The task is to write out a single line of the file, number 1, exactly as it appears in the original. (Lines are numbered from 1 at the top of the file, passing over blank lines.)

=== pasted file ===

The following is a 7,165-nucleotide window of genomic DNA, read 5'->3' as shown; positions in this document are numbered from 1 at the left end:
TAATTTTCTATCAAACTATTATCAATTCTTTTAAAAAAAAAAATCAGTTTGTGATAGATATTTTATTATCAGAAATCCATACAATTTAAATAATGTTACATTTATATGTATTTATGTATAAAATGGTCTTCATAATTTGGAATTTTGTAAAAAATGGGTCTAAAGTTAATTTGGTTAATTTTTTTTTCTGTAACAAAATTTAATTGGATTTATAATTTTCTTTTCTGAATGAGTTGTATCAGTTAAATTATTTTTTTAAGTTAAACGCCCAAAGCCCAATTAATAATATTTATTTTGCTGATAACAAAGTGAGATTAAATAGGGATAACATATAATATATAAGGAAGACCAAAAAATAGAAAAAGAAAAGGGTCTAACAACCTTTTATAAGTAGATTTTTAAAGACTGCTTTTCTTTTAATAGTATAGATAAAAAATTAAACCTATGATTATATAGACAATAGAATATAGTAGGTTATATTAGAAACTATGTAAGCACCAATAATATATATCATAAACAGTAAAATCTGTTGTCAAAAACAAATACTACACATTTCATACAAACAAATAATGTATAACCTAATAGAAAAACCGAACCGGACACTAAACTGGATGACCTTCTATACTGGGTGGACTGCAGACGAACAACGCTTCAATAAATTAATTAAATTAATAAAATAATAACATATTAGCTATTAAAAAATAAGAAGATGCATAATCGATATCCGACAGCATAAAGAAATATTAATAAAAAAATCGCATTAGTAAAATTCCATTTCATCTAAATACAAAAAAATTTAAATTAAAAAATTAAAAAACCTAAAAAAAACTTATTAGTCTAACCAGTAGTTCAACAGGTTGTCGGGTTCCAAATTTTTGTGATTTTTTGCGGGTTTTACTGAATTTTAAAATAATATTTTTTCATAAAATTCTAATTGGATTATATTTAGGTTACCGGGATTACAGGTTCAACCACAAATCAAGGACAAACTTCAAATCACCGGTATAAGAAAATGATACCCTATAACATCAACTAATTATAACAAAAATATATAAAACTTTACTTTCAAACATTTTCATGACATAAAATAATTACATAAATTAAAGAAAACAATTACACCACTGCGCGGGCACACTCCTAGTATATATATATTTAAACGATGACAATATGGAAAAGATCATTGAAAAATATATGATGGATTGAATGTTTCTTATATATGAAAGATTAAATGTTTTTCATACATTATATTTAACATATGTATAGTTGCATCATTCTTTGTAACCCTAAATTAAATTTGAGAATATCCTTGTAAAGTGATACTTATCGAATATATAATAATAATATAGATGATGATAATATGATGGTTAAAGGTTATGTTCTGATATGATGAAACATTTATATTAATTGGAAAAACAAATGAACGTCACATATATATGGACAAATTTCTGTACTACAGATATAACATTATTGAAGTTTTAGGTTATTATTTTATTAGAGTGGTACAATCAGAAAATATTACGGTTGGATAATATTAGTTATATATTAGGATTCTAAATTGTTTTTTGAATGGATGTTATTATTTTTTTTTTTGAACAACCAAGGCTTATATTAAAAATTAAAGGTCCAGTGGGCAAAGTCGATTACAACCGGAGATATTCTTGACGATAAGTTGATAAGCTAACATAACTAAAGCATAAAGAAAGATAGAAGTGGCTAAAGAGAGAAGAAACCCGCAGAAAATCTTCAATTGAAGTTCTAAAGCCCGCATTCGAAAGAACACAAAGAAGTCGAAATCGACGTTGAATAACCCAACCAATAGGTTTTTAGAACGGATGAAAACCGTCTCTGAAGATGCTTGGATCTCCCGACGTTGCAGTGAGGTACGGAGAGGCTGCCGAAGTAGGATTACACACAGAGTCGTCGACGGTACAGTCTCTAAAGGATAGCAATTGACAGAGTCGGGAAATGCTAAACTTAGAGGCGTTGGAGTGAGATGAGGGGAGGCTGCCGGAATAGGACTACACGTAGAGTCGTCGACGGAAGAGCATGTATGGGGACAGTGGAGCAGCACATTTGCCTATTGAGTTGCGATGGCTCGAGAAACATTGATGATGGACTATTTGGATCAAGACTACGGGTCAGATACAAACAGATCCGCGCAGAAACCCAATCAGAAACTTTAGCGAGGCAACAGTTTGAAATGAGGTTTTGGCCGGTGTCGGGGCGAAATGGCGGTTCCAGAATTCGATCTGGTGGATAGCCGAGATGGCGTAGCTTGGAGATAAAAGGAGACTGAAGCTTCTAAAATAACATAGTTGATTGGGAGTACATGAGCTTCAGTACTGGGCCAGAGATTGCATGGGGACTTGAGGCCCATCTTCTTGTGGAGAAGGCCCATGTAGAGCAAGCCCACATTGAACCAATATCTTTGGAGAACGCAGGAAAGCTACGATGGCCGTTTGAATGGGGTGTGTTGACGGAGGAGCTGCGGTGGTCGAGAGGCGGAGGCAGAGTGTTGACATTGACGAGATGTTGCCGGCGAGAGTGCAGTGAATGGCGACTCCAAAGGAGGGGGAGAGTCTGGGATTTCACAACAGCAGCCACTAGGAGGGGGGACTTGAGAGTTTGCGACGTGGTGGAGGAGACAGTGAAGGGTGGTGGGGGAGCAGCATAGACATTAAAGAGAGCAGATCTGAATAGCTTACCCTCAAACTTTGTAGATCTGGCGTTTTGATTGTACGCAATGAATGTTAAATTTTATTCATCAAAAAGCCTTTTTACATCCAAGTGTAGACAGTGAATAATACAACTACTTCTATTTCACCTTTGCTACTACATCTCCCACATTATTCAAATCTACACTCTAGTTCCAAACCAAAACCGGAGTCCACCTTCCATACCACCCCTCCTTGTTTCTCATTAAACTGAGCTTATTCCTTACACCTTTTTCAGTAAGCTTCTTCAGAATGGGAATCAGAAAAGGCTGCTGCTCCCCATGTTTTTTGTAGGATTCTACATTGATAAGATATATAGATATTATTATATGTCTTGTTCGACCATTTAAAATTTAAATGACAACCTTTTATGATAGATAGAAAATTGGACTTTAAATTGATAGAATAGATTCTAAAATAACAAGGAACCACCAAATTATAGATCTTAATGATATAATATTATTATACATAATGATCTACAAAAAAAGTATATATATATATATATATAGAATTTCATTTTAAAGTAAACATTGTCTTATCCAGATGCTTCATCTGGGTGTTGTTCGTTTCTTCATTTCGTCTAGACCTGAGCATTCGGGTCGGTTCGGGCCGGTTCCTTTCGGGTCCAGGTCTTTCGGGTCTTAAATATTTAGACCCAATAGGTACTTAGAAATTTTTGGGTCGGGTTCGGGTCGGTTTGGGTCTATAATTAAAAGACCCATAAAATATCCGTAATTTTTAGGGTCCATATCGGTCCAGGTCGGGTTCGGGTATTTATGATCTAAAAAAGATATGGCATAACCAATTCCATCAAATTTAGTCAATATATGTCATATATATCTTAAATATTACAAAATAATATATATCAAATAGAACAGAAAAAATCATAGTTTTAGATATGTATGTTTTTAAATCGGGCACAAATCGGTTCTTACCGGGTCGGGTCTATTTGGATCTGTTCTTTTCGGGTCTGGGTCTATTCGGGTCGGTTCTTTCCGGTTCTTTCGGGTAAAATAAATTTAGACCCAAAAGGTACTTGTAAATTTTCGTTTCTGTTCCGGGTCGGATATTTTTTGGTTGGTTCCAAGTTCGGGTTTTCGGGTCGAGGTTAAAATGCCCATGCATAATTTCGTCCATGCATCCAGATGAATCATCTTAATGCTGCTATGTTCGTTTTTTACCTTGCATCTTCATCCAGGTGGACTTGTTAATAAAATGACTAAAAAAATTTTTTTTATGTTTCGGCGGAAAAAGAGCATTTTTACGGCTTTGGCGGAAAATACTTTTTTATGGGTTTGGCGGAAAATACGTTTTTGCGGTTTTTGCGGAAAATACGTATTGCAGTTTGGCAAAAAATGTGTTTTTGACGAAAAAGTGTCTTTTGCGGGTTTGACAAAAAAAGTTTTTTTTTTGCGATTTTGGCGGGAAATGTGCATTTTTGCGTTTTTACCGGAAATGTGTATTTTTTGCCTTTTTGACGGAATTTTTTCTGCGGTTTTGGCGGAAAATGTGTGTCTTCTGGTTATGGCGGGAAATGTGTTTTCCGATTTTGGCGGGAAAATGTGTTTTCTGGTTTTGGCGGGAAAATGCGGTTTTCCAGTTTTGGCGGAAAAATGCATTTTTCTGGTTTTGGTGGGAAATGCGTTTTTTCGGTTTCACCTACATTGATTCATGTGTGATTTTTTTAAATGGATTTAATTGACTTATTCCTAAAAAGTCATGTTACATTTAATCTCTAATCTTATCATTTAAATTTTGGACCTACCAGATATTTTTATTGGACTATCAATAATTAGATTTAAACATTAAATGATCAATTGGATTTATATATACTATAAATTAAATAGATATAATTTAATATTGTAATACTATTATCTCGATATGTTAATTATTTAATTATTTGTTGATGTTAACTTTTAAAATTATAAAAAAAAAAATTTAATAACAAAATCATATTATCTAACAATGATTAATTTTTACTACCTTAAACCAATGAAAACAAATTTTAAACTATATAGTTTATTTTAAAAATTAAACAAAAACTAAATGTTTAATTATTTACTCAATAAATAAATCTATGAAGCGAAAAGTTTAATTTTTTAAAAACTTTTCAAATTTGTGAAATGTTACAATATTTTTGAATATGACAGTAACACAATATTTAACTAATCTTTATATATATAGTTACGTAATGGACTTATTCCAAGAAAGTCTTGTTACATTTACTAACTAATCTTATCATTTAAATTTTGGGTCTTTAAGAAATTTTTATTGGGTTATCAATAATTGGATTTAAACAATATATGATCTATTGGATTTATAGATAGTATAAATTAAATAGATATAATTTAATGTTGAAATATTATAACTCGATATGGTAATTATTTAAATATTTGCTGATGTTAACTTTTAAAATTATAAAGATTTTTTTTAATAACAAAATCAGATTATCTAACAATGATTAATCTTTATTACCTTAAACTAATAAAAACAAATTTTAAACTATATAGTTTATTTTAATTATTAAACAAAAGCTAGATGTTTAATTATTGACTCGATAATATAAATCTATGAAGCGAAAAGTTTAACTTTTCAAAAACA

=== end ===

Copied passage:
The following is a 7,165-nucleotide window of genomic DNA, read 5'->3' as shown; positions in this document are numbered from 1 at the left end: